February 21, 2014
The Parasite that Escaped Out of Africa: Origin of Deadly Human Malaria Parasite Linked to Primates in Africa, not Asia, as Once Thought, according to Penn-led Study
PHILADELPHIA — An international team of scientists has traced the origin of Plasmodium vivax, the second-worst malaria parasite of humans, to Africa, according to a study published this week in Nature Communications. Until recently, the closest genetic relatives of human P. vivax were found only in Asian macaques, leading researchers to believe that P. vivax originated in Asia.
The study, led by researchers from the Perelman School of Medicine at the University of Pennsylvania, found that wild-living apes in central Africa are widely infected with parasites that, genetically, are nearly identical to human P. vivax.
This finding overturns the dogma that P. vivax originated in Asia, despite being most prevalent in humans there now, and also solves other vexing questions about P. vivax infection: how a mutation conferring resistance to P. vivax occurs at high frequency in the very region where this parasite seems absent and how travelers returning from regions where almost all humans lack the receptor for P. vivax can be infected with this parasite.
Of Ape and Human Parasites
To examine the evolutionary relationships between ape and human parasites, the team generated parasite DNA sequences from wild and sanctuary apes, as well as from a global sampling of human P. vivax infections. They constructed a family tree of the sequences and found that ape and human parasites were very closely related. But ape parasites were more diverse than the human parasites and did not group according to their host species. In contrast, the human parasites formed a single lineage that fell within the branches of ape parasite sequences.
From these evolutionary relationships, the team concluded that P. vivax is of African -- not Asian -- origin, and that all existing human P. vivax parasites evolved from a single ancestor that spread out of Africa. The high prevalence of P. vivax in wild-living apes, along with the recent finding of ape P. vivax in a European traveler, indicates the existence of a substantial natural reservoir of P. vivax in Africa.
A more plausible scenario, say the researchers, is that an ancestral P. vivax stock was able to infect humans, gorillas, and chimpanzees in Africa until the Duffynegative mutation started to spread -- around 30,000 years ago -- and eliminated P. vivax from humans there. Under this scenario, existing human-infecting P. vivax is a parasite that survived after spreading out of Africa.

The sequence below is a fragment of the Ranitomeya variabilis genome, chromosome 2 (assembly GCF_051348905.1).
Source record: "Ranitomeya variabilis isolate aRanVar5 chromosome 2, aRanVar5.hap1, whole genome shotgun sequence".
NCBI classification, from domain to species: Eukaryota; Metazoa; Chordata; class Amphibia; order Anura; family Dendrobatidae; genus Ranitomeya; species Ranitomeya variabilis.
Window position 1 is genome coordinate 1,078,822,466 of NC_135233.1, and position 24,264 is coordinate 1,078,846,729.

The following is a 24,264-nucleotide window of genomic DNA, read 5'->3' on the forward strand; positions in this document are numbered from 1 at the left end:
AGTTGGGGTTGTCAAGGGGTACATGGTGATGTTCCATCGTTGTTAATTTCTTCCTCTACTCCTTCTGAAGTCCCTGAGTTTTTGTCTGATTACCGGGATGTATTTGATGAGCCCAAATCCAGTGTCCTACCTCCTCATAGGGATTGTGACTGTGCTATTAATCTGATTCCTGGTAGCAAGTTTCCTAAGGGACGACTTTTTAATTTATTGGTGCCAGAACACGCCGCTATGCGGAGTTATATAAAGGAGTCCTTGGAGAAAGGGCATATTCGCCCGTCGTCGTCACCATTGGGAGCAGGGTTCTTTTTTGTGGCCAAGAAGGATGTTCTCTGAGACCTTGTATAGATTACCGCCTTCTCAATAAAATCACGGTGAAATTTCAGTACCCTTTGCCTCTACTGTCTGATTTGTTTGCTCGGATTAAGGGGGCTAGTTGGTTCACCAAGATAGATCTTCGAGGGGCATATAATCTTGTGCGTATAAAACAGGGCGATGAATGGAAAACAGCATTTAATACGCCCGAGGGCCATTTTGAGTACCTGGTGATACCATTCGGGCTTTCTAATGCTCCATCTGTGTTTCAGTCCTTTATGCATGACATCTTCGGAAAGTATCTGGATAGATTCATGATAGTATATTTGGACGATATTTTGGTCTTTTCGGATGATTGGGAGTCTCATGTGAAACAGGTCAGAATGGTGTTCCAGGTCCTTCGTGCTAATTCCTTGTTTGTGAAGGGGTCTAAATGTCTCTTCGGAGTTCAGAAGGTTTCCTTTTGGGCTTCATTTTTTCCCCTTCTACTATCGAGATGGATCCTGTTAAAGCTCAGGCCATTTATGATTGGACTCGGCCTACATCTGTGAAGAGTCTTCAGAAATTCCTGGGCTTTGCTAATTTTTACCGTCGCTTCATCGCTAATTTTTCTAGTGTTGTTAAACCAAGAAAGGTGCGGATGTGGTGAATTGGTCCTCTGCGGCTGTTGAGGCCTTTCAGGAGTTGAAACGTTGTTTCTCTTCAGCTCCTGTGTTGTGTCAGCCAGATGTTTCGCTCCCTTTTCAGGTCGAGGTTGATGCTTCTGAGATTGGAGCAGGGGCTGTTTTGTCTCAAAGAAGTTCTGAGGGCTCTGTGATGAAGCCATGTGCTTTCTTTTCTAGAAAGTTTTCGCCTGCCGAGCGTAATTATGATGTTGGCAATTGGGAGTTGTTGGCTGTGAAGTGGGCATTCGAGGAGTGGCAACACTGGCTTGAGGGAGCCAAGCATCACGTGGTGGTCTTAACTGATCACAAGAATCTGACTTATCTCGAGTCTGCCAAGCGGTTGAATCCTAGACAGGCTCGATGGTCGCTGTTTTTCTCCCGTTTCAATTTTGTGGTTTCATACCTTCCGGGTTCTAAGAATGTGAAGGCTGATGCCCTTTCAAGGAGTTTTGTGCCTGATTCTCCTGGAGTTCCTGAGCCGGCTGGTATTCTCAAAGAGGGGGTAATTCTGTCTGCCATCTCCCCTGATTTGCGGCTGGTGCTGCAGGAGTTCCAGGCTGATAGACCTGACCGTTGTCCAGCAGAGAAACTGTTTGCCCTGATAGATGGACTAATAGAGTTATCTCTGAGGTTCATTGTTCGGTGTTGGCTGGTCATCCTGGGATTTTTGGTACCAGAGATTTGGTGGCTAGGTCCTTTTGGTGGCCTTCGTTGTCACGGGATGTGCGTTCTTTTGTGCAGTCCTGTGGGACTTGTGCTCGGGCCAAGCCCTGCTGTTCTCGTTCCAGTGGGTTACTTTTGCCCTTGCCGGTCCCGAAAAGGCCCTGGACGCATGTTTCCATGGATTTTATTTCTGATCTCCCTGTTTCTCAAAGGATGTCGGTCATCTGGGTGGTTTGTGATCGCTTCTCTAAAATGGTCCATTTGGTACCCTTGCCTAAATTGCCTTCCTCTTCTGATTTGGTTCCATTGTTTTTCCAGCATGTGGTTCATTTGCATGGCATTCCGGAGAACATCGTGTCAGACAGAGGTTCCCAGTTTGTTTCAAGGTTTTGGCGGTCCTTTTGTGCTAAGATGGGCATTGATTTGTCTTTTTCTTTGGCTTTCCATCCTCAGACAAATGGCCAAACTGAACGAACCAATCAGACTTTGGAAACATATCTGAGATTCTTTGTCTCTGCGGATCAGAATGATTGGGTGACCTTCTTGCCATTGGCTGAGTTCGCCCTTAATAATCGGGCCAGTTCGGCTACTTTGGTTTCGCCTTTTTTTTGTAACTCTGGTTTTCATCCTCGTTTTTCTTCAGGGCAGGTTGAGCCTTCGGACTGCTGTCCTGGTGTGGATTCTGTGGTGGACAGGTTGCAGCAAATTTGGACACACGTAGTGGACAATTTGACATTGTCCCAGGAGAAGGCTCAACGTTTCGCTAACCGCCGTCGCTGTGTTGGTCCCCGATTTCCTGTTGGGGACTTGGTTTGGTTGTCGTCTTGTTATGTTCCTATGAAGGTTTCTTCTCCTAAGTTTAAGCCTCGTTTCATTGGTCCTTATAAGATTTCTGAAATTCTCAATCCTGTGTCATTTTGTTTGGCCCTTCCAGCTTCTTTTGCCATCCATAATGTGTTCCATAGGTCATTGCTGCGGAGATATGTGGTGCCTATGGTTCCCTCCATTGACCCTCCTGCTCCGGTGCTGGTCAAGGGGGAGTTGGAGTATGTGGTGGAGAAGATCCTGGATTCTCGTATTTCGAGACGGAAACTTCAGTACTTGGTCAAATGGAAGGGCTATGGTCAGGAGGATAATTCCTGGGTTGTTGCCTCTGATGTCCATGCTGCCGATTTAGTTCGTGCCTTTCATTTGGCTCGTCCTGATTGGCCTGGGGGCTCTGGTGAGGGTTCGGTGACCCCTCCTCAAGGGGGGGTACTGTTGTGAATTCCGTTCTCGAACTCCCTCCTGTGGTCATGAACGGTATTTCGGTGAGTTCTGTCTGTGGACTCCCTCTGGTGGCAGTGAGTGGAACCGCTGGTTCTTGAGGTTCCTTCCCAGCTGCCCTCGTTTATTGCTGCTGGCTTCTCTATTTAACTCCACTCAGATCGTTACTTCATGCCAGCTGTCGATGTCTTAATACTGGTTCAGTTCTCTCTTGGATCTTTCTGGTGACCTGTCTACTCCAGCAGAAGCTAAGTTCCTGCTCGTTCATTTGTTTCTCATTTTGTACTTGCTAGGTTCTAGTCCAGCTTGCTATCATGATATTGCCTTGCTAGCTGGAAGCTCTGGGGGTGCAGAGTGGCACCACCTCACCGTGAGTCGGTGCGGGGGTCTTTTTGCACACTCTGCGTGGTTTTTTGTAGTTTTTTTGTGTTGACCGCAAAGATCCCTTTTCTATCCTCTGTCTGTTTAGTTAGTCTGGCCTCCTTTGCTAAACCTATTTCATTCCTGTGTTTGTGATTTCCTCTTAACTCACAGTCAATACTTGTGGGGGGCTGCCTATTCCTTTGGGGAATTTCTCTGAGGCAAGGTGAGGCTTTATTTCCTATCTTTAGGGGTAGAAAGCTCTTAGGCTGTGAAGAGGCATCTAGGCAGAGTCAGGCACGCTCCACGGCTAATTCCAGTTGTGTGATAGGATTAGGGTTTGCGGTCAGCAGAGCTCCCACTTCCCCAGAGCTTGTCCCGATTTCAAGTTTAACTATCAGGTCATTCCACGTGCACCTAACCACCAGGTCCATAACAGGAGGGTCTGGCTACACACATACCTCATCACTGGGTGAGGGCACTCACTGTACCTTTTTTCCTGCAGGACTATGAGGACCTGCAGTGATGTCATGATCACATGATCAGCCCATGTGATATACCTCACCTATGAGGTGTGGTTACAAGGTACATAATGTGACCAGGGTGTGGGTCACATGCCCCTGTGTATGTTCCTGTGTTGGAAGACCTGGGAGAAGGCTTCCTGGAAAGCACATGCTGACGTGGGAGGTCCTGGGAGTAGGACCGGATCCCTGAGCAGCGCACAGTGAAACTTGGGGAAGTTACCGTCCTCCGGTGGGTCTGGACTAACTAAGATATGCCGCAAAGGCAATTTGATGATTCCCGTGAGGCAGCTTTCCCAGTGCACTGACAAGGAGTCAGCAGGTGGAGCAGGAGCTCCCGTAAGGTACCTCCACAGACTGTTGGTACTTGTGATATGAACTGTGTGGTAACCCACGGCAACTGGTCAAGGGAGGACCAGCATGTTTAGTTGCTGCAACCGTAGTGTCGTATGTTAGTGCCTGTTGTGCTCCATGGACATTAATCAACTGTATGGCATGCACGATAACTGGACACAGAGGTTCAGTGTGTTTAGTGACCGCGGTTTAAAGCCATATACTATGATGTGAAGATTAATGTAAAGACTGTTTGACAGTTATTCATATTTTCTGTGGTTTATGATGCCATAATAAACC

The team is also concerned about the possibility that ape P. vivax may spread via international travel to countries where human P. vivax is actively transmitted. Since ape P. vivax is more diverse, genetically, than human P. vivax, it potentially has more versatility to escape treatment and prevention measures, especially if human and ape parasites were able to recombine.
Given what biologists know about P. vivax’s ability to switch hosts, the team suggests it is important to screen Duffy positive and negative humans in west central Africa, as well as transmitting mosquito vectors, for the presence of ape P. vivax. Such studies are now possible through the development of molecular tools that distinguish ape from human P. vivax. This information is necessary to inform malaria control and eradication efforts of the propensity of ape P. vivax to cross over to humans.
As a next step, the team will compare and contrast the molecular and biological properties of human and ape parasites to identify host-specific interactions and transmission requirements, thereby uncovering vulnerabilities that can be exploited to combat human malaria.
This work was supported by grants from the National Institutes of Health (R01 AI091595, R37 AI050529, R01 AI58715, T32 AI007532), the Penn Center for AIDS Research (P30 AI045008), the Agence Nationale de Recherche sur le Sida (ANRS 12125/12182/12255), the Agence Nationale de Recherche (Programme Blanc, Sciences de la Vie, de la Santé et des Ecosystèmes and ANR 11 BSV3 021 01, Projet PRIMAL), Harvard University, the Arthur L. Greene Fund, the Jane Goodall Institute, the Wellcome Trust (098051), the Leakey Foundation, Google.org, the Skoll Foundation, the Aspinall Foundation, and the United States Agency for International Development (USAID) Emerging Pandemic Threats PREDICT program.
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